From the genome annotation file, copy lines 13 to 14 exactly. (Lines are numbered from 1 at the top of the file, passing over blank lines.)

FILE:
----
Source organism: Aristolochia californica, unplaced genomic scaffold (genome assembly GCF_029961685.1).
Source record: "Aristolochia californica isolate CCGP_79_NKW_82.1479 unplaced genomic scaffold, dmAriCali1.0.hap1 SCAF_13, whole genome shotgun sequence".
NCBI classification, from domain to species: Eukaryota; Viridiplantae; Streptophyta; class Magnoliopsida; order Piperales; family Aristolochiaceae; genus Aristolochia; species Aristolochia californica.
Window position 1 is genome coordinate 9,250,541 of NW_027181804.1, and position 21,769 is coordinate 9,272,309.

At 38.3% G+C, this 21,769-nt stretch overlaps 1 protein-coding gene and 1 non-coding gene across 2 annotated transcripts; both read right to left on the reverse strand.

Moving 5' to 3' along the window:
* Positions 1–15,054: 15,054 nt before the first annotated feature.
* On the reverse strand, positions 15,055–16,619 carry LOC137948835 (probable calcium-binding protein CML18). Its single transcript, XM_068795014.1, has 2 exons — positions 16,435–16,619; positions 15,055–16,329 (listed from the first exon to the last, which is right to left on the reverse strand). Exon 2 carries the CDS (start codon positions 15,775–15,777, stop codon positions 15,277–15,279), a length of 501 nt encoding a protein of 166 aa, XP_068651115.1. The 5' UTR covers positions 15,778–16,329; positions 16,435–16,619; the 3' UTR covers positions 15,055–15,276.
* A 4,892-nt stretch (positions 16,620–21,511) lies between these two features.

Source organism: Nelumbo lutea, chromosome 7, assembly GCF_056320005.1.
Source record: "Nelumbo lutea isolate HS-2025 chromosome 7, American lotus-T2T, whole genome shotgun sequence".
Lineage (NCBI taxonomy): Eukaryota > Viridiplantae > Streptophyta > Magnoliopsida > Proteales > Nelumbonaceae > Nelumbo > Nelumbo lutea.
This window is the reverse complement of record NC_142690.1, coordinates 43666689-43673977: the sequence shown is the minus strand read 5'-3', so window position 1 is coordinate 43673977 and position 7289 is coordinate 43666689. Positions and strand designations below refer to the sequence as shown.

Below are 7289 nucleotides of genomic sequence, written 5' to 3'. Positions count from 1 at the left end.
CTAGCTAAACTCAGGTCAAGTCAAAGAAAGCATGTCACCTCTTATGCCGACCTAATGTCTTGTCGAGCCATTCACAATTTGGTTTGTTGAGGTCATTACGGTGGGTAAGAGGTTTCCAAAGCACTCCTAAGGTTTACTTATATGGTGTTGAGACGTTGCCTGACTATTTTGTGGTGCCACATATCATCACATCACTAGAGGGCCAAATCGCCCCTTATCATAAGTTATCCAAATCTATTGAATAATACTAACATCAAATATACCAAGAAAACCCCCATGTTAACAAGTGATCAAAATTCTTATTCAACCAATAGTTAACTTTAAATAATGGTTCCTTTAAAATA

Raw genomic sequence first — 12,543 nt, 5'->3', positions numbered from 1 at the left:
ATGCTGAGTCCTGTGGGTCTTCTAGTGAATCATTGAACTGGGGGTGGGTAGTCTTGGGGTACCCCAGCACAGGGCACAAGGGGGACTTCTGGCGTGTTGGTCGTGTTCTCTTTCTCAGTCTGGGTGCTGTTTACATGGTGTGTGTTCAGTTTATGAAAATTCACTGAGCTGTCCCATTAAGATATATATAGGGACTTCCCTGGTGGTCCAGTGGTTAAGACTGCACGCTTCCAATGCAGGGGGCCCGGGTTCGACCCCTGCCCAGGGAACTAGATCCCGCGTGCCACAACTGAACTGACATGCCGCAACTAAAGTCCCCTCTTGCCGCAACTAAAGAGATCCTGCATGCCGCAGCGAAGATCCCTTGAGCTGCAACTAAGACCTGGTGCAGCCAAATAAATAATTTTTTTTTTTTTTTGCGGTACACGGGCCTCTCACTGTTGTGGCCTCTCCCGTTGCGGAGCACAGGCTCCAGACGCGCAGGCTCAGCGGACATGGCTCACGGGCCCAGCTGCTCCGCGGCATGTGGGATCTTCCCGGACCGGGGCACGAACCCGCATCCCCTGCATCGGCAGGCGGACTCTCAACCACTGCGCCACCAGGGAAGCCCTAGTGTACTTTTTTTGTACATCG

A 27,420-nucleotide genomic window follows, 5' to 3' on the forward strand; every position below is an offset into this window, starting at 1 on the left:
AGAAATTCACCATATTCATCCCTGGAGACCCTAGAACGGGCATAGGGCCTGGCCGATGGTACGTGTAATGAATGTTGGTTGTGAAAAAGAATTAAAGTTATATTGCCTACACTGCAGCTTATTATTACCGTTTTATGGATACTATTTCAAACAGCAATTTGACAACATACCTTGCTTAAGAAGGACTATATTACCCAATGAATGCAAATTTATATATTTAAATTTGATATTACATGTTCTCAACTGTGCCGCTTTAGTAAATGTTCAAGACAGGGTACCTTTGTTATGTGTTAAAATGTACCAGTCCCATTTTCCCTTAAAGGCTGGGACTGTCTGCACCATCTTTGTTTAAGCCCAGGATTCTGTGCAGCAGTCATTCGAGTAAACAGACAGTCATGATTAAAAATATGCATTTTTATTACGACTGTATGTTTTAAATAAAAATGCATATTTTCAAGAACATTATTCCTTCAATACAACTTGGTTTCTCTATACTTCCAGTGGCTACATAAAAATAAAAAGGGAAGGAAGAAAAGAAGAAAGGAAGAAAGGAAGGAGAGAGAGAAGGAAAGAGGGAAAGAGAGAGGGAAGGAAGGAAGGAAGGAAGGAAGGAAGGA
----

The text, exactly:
This window is the reverse complement of record NC_142690.1, coordinates 43666689-43673977: the sequence shown is the minus strand read 5'-3', so window position 1 is coordinate 43673977 and position 7289 is coordinate 43666689. Positions and strand designations below refer to the sequence as shown.

Below are 7289 nucleotides of genomic sequence, written 5' to 3'. Positions count from 1 at the left end.